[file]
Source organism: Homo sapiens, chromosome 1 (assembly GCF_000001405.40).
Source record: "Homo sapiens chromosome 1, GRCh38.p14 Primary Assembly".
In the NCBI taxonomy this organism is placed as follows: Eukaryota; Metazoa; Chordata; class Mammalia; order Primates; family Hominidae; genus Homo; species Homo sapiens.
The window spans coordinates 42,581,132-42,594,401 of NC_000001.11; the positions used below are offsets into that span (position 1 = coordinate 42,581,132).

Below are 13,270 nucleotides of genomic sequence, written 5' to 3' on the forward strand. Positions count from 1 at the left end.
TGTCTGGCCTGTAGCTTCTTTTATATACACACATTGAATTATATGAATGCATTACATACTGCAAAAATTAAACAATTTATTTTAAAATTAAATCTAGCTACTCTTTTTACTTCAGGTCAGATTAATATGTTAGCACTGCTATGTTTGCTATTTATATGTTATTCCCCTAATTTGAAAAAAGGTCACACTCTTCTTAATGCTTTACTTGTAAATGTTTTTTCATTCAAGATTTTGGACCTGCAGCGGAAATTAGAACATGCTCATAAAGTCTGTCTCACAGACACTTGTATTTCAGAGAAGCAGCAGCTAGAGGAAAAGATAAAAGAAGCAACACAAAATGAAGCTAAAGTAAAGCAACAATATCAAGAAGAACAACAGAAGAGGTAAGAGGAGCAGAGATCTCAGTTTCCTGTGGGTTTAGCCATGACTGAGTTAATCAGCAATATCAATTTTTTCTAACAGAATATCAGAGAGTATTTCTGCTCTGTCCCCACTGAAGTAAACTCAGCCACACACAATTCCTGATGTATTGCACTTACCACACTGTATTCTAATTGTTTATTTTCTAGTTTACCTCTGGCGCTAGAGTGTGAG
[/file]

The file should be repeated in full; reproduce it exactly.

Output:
Source organism: Homo sapiens, chromosome 1 (assembly GCF_000001405.40).
Source record: "Homo sapiens chromosome 1, GRCh38.p14 Primary Assembly".
In the NCBI taxonomy this organism is placed as follows: Eukaryota; Metazoa; Chordata; class Mammalia; order Primates; family Hominidae; genus Homo; species Homo sapiens.
The window spans coordinates 42,581,132-42,594,401 of NC_000001.11; the positions used below are offsets into that span (position 1 = coordinate 42,581,132).

Below are 13,270 nucleotides of genomic sequence, written 5' to 3' on the forward strand. Positions count from 1 at the left end.
TGTCTGGCCTGTAGCTTCTTTTATATACACACATTGAATTATATGAATGCATTACATACTGCAAAAATTAAACAATTTATTTTAAAATTAAATCTAGCTACTCTTTTTACTTCAGGTCAGATTAATATGTTAGCACTGCTATGTTTGCTATTTATATGTTATTCCCCTAATTTGAAAAAAGGTCACACTCTTCTTAATGCTTTACTTGTAAATGTTTTTTCATTCAAGATTTTGGACCTGCAGCGGAAATTAGAACATGCTCATAAAGTCTGTCTCACAGACACTTGTATTTCAGAGAAGCAGCAGCTAGAGGAAAAGATAAAAGAAGCAACACAAAATGAAGCTAAAGTAAAGCAACAATATCAAGAAGAACAACAGAAGAGGTAAGAGGAGCAGAGATCTCAGTTTCCTGTGGGTTTAGCCATGACTGAGTTAATCAGCAATATCAATTTTTTCTAACAGAATATCAGAGAGTATTTCTGCTCTGTCCCCACTGAAGTAAACTCAGCCACACACAATTCCTGATGTATTGCACTTACCACACTGTATTCTAATTGTTTATTTTCTAGTTTACCTCTGGCGCTAGAGTGTGAG